Deep Focus: Rogue One: A Star Wars Story
“Rebellions are built on hope,” says Rogue One: A Star Wars Story. So are movie franchises. The team behind the re-launch of the Star Wars saga has made it their main goal to keep hope alive among their multitudinous viewership. Last year their gift to fans was to craft a mashup of Star Wars: A New Hope and The Empire Strikes Back in Star Wars: The Force Awakens. This year their early Christmas present is the first “stand-alone” Star Wars movie, Rogue One: A Star Wars Story. This prequel to A New Hope is vastly different from George Lucas’s own prequels: it tries to meld Lucas’s idiosyncratic, eye-popping vision of a republic degenerating into an empire with a rock-’em, sock-’em combat film. A friend of mine who is a Star Wars fanatic has said that these films will play to separate audiences. According to his theory, Rogue One will put off anyone who loved The Force Awakens, and vice versa. Actually, although The Force Awakens has the edge in entertainment value, the two movies are roughly similar.
They’re both dubious feats of calculation, geared to deliver pieces of nostalgia to the Star Wars faithful (such as the digital incarnation of a New Hope figure that appears in Rogue One) and to introduce fresh audiences to the saga with bite-size pieces of mythology. The formula may work again commercially and even as “fan service” on a gargantuan scale—the response to the appearances of three original-trilogy characters is tumultuous. But the ongoing hope for this franchise is that it keeps finding a new director every time out. J.J. Abrams made The Force Awakens into an Abrams movie, juggling a cavalcade of pop personalities and scads of hit-or-miss action. Gareth Edwards has made Rogue One into an Edwards movie like Godzilla (14), beginning with traumatic death and separation, then slogging through a muddled mid-section to a spectacle-filled (if not entirely spectacular) finale. I’m hopeful about the next Star Wars film mostly because Rian Johnson (Brick, Looper) is directing it.
Rogue One starts beautifully, with a stirring, scary vignette of a family torn apart against the backdrop of imperial manipulation. All the emotion the scene needs plays across the face of the superb Mads Mikkelsen as Galen Erso, a scientist turned farmer who strives to keep his wife Lyra (Valene Kane) and his daughter Jyn (Dolly and Beau Gadsdon) out of the clutches of Orson Krennic (Ben Mendelsohn), a former friend and colleague who is racing up the Empire’s greasy pole. (The movie’s few subtle jokes are aimed at middle management.) Krennic has tracked Galen across the galaxy to his remote and modest farm in order to dragoon him into working on a super-weapon that series followers will recognize as the Death Star. Mikkelsen seizes on his sole chance to act in the movie, and pulls off a splendid display of desperation and bad lying, while Mendelsohn seems at ease for the only time in the picture, skillfully conveying that Orson loves putting his personal knowledge to sadistic use. (In this scene, Mendelsohn does a Christoph Waltz number better than Waltz does these days.)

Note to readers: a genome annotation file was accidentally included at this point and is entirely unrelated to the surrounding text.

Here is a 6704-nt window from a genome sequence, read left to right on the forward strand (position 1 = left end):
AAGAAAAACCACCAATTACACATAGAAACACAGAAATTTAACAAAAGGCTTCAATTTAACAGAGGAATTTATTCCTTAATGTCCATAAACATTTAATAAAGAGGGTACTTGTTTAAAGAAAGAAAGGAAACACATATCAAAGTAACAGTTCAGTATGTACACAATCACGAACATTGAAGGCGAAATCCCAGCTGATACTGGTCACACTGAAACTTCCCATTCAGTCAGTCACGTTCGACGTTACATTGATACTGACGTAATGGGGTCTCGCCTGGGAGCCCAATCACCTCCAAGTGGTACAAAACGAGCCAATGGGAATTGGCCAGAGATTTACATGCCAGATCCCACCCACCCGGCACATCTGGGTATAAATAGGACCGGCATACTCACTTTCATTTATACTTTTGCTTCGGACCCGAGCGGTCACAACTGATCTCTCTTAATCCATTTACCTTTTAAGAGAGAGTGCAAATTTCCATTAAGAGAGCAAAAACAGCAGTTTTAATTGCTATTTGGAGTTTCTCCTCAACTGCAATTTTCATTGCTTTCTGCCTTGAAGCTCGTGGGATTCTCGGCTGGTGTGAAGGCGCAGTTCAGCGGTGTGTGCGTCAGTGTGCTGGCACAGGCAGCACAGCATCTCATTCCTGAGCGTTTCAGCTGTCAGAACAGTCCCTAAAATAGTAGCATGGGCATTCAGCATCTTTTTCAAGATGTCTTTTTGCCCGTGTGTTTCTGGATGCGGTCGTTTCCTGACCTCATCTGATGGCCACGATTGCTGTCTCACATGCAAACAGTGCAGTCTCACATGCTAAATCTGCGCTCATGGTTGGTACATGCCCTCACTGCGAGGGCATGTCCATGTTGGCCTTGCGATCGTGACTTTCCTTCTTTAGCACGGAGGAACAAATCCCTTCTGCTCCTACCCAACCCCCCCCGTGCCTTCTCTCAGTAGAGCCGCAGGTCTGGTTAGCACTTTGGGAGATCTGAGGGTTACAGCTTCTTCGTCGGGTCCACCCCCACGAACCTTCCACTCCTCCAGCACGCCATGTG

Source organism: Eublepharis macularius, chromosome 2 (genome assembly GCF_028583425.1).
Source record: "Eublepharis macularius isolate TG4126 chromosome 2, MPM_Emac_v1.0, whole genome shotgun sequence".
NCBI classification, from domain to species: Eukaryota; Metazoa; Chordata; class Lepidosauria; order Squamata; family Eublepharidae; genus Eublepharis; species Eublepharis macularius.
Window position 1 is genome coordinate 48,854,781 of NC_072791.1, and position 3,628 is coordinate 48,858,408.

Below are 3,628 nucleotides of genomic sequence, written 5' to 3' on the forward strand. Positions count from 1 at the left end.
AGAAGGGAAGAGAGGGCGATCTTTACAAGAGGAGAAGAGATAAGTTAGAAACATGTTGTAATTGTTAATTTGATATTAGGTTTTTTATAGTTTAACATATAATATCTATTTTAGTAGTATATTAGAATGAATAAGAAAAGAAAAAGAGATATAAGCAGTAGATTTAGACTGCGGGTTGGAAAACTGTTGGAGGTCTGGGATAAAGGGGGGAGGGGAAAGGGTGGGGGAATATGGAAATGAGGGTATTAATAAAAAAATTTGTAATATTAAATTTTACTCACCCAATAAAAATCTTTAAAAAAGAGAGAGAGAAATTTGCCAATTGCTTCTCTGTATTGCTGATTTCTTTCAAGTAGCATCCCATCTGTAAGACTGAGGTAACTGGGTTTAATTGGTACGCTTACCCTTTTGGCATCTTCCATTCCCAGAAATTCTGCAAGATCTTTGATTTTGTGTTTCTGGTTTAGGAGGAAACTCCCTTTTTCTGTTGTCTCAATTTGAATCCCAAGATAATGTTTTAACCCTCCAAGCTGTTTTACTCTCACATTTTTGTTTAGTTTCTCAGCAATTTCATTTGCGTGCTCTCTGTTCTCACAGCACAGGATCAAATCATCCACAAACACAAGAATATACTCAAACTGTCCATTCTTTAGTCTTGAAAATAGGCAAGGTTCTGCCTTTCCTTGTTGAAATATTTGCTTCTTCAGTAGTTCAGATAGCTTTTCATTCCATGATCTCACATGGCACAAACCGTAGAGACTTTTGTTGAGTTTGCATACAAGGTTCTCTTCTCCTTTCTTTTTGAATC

This opening boasts the best and wittiest interchange: when Galen says that Orson has confused establishing peace and security with “terror,” Orson responds, wryly, “You have to start somewhere.” In his brief career, Edwards has done his most promising direction on a small scale (his modest 2010 debut, Monsters), and that’s true in this scene. He works the feeling of a coming-of-age fable into the sight of the white-clad Orson marching through the scrublands with black-armored “Death Troopers” and the young Jyn scrambling into a tunnel hidden within a cave, where she cowers and prays until the portal opens to reveal the face of Saw Gerrera (Forest Whitaker), the man her father chose to rescue her. The movie peaks with that first sight of Whitaker, who suggests, in a second or two, the kind of pleasurably flamboyant performance he hasn’t delivered since The Last King of Scotland.
Rogue One begins wonderfully because Edwards commits no unforced errors, his technique is expressive, and he sketches the thumbnail versions of the characters masterfully well. But as soon as we catch up to the grownup Jyn (Felicity Jones), the film’s vitality fades into the murky air. The story ricochets haphazardly as Edwards hurtles us from one planet or moon to the next, the printed titles on the screen displaying their names, functions, and political affiliations as impersonally as POWs offering their names, ranks, and serial numbers.
What we’d call “the rising action”—if it actually did rise—depicts the formation of a Rebel vanguard unit around the peevish twentysomething Jyn and a moody Rebel captain, Cassian Andor (Diego Luna). Saw had cut Jyn loose at age 15; since Orson had coerced her father into working for the Empire, Saw worried for Jyn’s safety among Rebels who’d view Galen as an enemy. (The question of whether Galen did, in fact, break bad, gets answered pretty quickly.) Since then, Jyn has survived by her wits on the street and in jail. Cassian, for his part, has been a cutthroat assassin in the service of the Rebels. Along with Whitaker’s Guerara, a militant who has alienated Rebel peers and possible Rebel sympathizers, these characters are meant to carry the weight of the story’s moral complexity.
Still, Cassian’s cold-blooded espionage, Jyn’s criminal past, and even Saw’s civilian-threatening bouts of terrorism pale before the depredations of the Empire, whose Storm Troopers and agents move like the Gestapo through occupied territories. At her height of petulance, Jyn proclaims that she never had the luxury to be “political,” and at his pit of self-loathing, Cassian confesses that he couldn’t live with his gore-streaked past if it weren’t for his belief in the Rebel cause. But their existential complaints register as mere rhetorical flourishes when weighed against the Empire’s creation of a weapon dubbed a “planet-killer.” I guess we’re meant to assume that Saw has been horrifically awful because he’s as patched up with armor and as reliant on a breathing machine as Mad Max: Fury Road’s Immortan Joe.